Podcast Preview: Alton Walker: ‘COVID was a curse and a blessing’

Alton Walker wasn’t sure how the Tampa Bay Tornadoes’ inaugural season would play out. He’s since decided to postpone the Tornadoes’ first season, which has gifted him with a new perspective. PHOTO COURTESY OF ALTON WALKER

Alton Walker, co-owner of the Tampa Bay Tornadoes, was expecting to see an arena full of fans and a momentous season. After all, he spent two years of his life putting his new brand and team together in time for the 2020 American Arena League (AAL) football season.

“Honestly, I haven’t really had that much free time for about a year and a half now,” Walker said. “We’re trying to get everything set up, from getting players, hiring the right coaches, finding the proper front office staff and building a promo team. ”

A Tampa native, Walker has been making it a priority to give back to his home city while juggling the challenges of forming a new team. 

“I’ve been planning on getting out more into the community,” he said. “We’ve also been doing a lot of stuff behind the scenes like feeding the homeless. [For Thanksgiving] I’m having a turkey giveaway and I adopted a couple of families [to help out.] 

In November, Walker and his team visited different schools around Tampa Bay, including Shaw Elementary, Webb Middle School, Howard W. Blake High School and A.P. Leto High School.

“We’ve been doing different things for high schools as well as with middle schools and a couple named a room after me since those are my two alma maters,” he said. “It’s been really busy for the past year and a half, so I’m looking to kind of slow down a little bit.”

With the AAL originally scheduled to kick off in March 2020, Walker had the goal of following the business model of the now-defunct Tampa Bay Storm and bring the same energy and sense of community to Tampa Bay.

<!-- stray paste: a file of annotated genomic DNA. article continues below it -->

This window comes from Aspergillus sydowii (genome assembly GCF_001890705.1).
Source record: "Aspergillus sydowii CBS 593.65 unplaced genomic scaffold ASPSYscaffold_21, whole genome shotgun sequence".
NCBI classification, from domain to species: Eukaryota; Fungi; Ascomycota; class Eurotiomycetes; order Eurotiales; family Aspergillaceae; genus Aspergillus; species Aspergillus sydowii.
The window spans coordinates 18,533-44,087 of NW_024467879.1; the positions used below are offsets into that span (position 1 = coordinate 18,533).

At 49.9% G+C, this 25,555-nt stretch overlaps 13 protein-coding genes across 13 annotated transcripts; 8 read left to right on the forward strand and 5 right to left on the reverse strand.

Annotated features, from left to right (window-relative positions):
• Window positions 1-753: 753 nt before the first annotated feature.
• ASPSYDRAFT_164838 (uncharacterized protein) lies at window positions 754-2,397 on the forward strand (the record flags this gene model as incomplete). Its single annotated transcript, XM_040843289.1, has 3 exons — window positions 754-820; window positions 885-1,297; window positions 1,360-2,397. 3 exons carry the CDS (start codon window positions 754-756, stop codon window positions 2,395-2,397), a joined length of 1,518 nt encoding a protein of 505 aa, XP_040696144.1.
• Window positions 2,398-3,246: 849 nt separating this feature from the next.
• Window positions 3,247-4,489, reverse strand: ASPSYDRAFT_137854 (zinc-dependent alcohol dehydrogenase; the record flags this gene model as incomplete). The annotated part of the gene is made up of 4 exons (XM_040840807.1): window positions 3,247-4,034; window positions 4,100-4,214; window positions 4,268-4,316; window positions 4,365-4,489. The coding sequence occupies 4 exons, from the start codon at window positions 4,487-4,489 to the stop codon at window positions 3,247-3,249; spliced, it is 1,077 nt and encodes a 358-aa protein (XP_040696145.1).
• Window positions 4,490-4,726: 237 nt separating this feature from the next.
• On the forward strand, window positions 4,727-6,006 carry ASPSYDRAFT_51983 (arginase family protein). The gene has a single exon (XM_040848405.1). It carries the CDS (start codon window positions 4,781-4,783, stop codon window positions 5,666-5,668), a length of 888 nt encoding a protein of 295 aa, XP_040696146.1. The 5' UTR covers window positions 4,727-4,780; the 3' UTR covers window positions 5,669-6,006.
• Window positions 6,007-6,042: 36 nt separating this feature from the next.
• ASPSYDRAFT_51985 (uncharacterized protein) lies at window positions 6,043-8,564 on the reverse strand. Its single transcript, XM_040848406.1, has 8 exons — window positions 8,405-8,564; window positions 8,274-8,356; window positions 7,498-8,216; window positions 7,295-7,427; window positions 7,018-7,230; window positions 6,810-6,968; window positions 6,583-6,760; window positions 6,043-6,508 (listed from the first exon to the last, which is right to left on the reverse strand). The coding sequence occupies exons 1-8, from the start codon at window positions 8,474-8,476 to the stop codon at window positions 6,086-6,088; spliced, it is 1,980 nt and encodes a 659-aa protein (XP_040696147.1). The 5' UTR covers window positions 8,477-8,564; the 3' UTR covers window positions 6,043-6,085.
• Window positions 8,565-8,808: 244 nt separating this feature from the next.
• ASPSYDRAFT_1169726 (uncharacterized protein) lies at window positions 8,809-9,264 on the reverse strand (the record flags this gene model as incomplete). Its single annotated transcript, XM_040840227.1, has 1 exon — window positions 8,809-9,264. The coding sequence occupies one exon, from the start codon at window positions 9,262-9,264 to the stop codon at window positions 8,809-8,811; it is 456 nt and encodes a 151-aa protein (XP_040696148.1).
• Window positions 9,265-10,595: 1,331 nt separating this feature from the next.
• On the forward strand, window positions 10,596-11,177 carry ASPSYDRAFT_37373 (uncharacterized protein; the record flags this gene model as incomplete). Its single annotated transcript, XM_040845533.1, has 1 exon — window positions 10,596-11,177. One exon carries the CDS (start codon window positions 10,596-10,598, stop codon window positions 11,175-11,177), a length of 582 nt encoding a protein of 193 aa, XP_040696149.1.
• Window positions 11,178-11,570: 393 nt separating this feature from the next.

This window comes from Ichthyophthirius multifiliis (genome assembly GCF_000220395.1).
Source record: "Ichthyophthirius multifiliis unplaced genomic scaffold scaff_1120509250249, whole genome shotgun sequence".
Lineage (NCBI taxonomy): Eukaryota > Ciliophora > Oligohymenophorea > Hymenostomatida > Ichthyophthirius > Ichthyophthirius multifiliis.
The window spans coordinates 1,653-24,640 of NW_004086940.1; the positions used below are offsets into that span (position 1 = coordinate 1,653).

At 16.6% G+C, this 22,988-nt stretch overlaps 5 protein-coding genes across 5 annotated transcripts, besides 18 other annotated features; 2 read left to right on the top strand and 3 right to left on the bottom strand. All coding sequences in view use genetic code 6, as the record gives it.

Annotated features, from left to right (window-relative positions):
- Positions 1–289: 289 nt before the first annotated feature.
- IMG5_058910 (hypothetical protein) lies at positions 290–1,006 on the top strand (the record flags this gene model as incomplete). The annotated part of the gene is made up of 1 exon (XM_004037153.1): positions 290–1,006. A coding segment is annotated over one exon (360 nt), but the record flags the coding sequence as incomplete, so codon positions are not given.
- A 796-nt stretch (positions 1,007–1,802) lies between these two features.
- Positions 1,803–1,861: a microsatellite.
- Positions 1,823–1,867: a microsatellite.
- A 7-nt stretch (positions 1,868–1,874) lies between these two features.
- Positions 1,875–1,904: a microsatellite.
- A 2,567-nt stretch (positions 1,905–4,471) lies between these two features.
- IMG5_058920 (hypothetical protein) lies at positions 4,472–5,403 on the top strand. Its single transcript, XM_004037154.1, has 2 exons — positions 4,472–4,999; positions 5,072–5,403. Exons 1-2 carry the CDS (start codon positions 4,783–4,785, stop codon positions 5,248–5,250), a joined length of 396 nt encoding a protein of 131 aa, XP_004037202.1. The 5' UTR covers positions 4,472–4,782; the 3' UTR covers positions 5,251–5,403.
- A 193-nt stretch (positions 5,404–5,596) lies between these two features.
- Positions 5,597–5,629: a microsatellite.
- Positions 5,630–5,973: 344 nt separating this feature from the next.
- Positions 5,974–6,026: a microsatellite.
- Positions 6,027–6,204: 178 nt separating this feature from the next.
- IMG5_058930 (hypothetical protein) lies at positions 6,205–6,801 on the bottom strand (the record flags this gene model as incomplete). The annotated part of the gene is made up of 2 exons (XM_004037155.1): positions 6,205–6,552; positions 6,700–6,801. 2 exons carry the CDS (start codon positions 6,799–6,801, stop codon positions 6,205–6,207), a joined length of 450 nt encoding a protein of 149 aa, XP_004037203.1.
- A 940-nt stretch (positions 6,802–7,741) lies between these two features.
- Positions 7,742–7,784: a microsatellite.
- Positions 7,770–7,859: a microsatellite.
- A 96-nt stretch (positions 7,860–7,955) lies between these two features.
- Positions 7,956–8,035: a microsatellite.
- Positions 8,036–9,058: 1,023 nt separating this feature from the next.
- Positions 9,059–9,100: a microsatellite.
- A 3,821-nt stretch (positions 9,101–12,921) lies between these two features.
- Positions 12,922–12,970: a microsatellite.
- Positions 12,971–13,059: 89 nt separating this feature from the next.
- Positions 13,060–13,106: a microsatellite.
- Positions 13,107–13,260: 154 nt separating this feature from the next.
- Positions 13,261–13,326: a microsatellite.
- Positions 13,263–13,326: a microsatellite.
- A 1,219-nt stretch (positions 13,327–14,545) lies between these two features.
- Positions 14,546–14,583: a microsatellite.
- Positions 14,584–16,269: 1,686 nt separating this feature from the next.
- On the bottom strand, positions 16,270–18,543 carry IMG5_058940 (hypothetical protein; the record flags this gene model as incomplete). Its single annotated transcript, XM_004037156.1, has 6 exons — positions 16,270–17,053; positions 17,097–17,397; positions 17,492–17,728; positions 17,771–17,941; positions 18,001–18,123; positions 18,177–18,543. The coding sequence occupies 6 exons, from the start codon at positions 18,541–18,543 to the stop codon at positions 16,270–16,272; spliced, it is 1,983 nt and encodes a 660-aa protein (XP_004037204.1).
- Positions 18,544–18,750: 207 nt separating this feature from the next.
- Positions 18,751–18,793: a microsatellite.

Once the coronavirus pandemic hit Florida, the Tornadoes felt the immediate effects. Having their practice time and training locations taken away led to the postponement of the season, which was set to begin July 25.

“The hardest challenge was finding a place to practice,” Walker said. “We still wanted to play our first game. But, all of a sudden a big boost [in positive test results] came and Florida was on the top [of the list.] On top of that, the parks were closing, the number of people that would be there was shrinking and so on and so forth. It wasn’t going to allow us to get a full professional football practice in.” 

But the tentative July start date wasn’t going to stick for long, and Walker made the decision to get rid of a shortened season and cancel it altogether. The newest football team in Tampa won’t play its inaugural season until 2021.

It’s not ideal having to cancel a season before it kicks off, but for Walker, the pandemic came as somewhat of a “blessing.” 

“As of [June 6], I had to make an executive decision to forgo this shortened season and just pop out and be spectacular in 2021,” he said. “Everything happens for a reason. COVID-19 was a curse and a blessing.”

Even though he was not able to kick off his new team on time, the pandemic allowed him to tackle additional goals he couldn’t do before the proposed start date. 

One of his main goals was building a relationship with USF and its students. 

“Before [the pandemic,] I didn’t get an opportunity to come to USF, go to Bull Market and get with the current players and coaches,” Walker said. “We’re going to have a bus that’s going to come to your campus to pick your students up and bring you to the games. We will also have a certain area for you to hang out.” 

Aside from building a fan base, Walker was gifted with the chance to further build his roster and was given a chance to evaluate his options.

“COVID-19 is allowing us to see who is serious, who is not,” he said. “Who’s going to keep their bodies right? Who’s going to ride with us until the wheels fall off? … We’re prepared to ride with them.”

Most of all, they will be able to begin training camp a month early in January to get rid of first-game jitters and have a successful comeback after a heightened waiting period. 

“Everything has been really falling into place,” Walker said. “We have everything we need, we have players and we have the equipment. 

“The cake is made, we just have to put the icing on that thing.”

For the full conversation with Alton Walker, watch The Oracle Sports Podcast with Nolan Brown and Hannah Halili, which premieres Monday.